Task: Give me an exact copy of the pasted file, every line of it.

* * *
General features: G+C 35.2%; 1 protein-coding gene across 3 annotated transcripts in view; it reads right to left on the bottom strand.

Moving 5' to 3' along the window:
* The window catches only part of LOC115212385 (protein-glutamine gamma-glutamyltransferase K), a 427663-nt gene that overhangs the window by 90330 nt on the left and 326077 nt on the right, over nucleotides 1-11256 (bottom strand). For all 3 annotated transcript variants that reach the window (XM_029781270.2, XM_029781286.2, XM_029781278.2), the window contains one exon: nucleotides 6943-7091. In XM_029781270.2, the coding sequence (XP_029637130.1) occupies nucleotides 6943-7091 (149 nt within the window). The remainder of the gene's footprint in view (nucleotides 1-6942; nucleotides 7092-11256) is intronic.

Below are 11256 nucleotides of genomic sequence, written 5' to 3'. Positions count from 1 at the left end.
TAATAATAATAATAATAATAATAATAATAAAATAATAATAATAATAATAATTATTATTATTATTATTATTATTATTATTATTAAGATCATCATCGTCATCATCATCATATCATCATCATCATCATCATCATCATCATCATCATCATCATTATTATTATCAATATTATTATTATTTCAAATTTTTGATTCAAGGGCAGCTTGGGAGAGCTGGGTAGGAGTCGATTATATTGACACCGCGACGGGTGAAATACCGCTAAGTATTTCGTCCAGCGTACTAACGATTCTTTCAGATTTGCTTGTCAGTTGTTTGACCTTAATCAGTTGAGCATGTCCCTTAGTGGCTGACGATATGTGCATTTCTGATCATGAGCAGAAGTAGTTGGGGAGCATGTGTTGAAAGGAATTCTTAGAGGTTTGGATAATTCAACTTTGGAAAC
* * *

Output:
General features: G+C 35.2%; 1 protein-coding gene across 3 annotated transcripts in view; it reads right to left on the bottom strand.

Moving 5' to 3' along the window:
* The window catches only part of LOC115212385 (protein-glutamine gamma-glutamyltransferase K), a 427663-nt gene that overhangs the window by 90330 nt on the left and 326077 nt on the right, over nucleotides 1-11256 (bottom strand). For all 3 annotated transcript variants that reach the window (XM_029781270.2, XM_029781286.2, XM_029781278.2), the window contains one exon: nucleotides 6943-7091. In XM_029781270.2, the coding sequence (XP_029637130.1) occupies nucleotides 6943-7091 (149 nt within the window). The remainder of the gene's footprint in view (nucleotides 1-6942; nucleotides 7092-11256) is intronic.

Below are 11256 nucleotides of genomic sequence, written 5' to 3'. Positions count from 1 at the left end.
TAATAATAATAATAATAATAATAATAATAAAATAATAATAATAATAATAATTATTATTATTATTATTATTATTATTATTATTAAGATCATCATCGTCATCATCATCATATCATCATCATCATCATCATCATCATCATCATCATCATCATTATTATTATCAATATTATTATTATTTCAAATTTTTGATTCAAGGGCAGCTTGGGAGAGCTGGGTAGGAGTCGATTATATTGACACCGCGACGGGTGAAATACCGCTAAGTATTTCGTCCAGCGTACTAACGATTCTTTCAGATTTGCTTGTCAGTTGTTTGACCTTAATCAGTTGAGCATGTCCCTTAGTGGCTGACGATATGTGCATTTCTGATCATGAGCAGAAGTAGTTGGGGAGCATGTGTTGAAAGGAATTCTTAGAGGTTTGGATAATTCAACTTTGGAAAC